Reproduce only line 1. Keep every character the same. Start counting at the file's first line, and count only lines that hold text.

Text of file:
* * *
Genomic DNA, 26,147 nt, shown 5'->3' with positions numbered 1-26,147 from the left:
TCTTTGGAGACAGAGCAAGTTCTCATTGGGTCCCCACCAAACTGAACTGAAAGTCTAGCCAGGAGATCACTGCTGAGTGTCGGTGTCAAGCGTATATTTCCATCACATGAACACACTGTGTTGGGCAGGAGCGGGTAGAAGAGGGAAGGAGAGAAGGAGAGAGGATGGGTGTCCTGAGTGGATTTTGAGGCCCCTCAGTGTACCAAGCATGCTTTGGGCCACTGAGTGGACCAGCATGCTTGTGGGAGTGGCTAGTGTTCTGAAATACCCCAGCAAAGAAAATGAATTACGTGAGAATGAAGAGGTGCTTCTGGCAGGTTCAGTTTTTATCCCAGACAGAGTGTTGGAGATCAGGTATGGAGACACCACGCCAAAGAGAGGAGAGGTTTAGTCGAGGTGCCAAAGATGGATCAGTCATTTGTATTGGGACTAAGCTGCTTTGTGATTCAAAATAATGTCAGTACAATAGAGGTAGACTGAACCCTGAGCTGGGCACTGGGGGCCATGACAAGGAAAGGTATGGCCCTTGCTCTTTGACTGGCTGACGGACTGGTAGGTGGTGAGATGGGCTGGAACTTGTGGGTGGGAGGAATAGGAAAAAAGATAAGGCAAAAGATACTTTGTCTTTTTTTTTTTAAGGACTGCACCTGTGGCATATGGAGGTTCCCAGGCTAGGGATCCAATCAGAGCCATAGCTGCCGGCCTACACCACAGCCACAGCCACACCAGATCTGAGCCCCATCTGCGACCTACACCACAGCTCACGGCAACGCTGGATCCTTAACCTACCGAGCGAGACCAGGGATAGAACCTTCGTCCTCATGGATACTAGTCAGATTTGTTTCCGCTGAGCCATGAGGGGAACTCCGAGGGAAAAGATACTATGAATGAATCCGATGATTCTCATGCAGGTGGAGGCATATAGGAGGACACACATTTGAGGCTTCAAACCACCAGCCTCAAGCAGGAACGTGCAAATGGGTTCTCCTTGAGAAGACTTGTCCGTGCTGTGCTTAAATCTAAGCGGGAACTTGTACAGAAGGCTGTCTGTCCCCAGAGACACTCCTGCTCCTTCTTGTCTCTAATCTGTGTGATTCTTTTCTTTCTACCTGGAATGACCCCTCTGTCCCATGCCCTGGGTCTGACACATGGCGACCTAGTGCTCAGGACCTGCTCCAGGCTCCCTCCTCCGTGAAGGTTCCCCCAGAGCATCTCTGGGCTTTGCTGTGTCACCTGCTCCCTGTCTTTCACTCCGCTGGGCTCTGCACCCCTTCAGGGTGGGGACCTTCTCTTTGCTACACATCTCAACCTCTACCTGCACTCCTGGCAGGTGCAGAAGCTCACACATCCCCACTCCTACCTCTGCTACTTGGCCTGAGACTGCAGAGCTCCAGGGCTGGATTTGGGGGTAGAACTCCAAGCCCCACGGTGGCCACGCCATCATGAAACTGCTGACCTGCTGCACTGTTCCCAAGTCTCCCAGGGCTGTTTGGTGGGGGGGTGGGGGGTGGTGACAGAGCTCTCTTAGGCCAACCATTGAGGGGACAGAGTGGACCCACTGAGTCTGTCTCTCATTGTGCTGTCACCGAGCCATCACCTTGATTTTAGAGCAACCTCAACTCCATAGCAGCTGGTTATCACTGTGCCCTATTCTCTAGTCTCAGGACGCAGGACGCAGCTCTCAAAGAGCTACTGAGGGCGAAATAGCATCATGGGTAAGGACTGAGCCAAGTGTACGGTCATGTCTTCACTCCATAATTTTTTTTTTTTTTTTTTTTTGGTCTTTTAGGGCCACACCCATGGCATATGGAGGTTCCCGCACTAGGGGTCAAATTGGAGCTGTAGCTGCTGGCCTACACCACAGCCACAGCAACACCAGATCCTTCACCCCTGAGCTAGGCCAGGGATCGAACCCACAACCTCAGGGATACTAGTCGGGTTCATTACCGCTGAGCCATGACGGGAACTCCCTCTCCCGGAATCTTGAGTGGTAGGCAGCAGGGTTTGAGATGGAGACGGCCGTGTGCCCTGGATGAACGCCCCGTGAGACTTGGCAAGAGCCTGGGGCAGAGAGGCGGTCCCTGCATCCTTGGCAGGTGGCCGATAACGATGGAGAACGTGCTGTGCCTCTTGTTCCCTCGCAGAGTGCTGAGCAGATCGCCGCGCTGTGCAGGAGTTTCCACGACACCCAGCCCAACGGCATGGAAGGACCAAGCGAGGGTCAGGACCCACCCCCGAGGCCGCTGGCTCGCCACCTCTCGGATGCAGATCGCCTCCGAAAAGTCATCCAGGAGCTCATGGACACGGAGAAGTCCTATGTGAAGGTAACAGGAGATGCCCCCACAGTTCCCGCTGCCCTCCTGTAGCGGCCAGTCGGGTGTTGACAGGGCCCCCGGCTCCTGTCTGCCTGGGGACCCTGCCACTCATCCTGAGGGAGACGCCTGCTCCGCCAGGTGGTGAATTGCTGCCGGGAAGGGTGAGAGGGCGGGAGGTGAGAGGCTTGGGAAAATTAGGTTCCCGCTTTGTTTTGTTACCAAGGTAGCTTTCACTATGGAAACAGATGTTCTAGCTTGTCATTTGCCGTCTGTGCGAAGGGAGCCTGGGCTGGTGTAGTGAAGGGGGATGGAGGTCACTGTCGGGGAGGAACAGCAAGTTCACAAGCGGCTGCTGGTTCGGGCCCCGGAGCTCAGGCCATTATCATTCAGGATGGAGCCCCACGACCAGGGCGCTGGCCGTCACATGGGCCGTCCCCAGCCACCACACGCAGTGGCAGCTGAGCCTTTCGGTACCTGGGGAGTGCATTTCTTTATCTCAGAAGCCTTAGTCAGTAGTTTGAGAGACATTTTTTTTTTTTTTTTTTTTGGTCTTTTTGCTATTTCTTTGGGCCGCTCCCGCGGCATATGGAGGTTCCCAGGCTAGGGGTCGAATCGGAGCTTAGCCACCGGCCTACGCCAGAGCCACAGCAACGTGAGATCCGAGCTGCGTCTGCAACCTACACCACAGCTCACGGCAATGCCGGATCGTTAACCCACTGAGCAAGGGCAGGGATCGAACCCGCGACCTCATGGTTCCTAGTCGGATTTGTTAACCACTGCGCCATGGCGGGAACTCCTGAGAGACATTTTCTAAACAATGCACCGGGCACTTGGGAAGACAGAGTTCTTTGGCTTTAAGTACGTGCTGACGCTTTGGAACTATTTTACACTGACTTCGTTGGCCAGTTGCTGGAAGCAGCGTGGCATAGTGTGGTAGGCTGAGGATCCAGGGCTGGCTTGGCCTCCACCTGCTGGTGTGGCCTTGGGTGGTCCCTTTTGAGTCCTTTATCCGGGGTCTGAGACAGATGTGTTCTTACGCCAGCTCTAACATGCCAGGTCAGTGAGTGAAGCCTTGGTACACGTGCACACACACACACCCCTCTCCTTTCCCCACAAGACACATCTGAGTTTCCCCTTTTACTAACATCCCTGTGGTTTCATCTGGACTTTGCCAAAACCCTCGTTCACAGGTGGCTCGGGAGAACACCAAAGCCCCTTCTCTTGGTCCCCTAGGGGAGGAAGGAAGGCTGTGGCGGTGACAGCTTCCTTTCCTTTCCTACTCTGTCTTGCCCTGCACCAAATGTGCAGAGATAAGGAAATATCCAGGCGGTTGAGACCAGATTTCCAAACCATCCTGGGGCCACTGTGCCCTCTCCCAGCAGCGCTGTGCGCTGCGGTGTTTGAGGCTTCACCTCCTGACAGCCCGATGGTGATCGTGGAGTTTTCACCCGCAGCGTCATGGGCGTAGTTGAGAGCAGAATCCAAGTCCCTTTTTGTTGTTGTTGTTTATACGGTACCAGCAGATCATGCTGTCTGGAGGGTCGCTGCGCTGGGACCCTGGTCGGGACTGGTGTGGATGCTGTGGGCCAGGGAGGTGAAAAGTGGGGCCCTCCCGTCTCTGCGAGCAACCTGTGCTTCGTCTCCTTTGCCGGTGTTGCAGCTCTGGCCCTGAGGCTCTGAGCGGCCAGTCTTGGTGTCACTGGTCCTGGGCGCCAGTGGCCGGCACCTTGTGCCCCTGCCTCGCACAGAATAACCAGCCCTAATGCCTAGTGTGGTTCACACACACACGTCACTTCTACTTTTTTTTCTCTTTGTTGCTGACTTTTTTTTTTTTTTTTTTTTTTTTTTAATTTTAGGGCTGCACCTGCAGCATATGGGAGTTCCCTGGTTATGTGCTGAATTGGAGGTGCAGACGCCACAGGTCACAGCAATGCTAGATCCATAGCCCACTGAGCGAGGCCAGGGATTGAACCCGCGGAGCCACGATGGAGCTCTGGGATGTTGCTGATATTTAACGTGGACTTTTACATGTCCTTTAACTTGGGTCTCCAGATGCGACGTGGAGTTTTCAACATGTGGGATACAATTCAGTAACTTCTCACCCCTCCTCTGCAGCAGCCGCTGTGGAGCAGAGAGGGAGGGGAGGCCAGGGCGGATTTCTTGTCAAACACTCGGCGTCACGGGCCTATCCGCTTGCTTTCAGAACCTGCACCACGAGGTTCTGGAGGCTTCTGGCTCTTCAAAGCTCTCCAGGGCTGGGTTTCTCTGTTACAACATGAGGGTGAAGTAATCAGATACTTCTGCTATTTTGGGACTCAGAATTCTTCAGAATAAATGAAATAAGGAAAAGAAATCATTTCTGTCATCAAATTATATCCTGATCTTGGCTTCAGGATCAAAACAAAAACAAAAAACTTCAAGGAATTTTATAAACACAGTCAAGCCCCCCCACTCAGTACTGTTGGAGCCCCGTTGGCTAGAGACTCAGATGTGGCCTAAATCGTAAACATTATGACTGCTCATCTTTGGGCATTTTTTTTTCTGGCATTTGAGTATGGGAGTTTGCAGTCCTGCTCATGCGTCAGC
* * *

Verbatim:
Genomic DNA, 26,147 nt, shown 5'->3' with positions numbered 1-26,147 from the left: